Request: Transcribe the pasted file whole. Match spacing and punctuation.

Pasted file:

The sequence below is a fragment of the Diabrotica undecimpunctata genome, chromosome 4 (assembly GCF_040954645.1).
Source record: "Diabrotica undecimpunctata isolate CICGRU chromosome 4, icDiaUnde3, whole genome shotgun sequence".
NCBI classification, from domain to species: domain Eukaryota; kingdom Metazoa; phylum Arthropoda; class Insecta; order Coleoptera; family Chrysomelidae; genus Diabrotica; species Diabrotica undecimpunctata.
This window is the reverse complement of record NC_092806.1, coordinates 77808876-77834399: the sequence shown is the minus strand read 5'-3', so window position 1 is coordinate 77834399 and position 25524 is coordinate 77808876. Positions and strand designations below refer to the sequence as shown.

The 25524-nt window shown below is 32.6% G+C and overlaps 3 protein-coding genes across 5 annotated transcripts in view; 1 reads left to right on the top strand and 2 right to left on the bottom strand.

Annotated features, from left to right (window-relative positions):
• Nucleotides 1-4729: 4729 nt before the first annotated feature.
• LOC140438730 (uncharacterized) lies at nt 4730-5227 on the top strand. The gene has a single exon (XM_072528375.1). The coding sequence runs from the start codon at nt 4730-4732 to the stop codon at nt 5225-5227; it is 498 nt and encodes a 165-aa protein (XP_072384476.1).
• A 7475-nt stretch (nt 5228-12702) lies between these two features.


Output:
The sequence below is a fragment of the Diabrotica undecimpunctata genome, chromosome 4 (assembly GCF_040954645.1).
Source record: "Diabrotica undecimpunctata isolate CICGRU chromosome 4, icDiaUnde3, whole genome shotgun sequence".
NCBI classification, from domain to species: domain Eukaryota; kingdom Metazoa; phylum Arthropoda; class Insecta; order Coleoptera; family Chrysomelidae; genus Diabrotica; species Diabrotica undecimpunctata.
This window is the reverse complement of record NC_092806.1, coordinates 77808876-77834399: the sequence shown is the minus strand read 5'-3', so window position 1 is coordinate 77834399 and position 25524 is coordinate 77808876. Positions and strand designations below refer to the sequence as shown.

The 25524-nt window shown below is 32.6% G+C and overlaps 3 protein-coding genes across 5 annotated transcripts in view; 1 reads left to right on the top strand and 2 right to left on the bottom strand.

Annotated features, from left to right (window-relative positions):
• Nucleotides 1-4729: 4729 nt before the first annotated feature.
• LOC140438730 (uncharacterized) lies at nt 4730-5227 on the top strand. The gene has a single exon (XM_072528375.1). The coding sequence runs from the start codon at nt 4730-4732 to the stop codon at nt 5225-5227; it is 498 nt and encodes a 165-aa protein (XP_072384476.1).
• A 7475-nt stretch (nt 5228-12702) lies between these two features.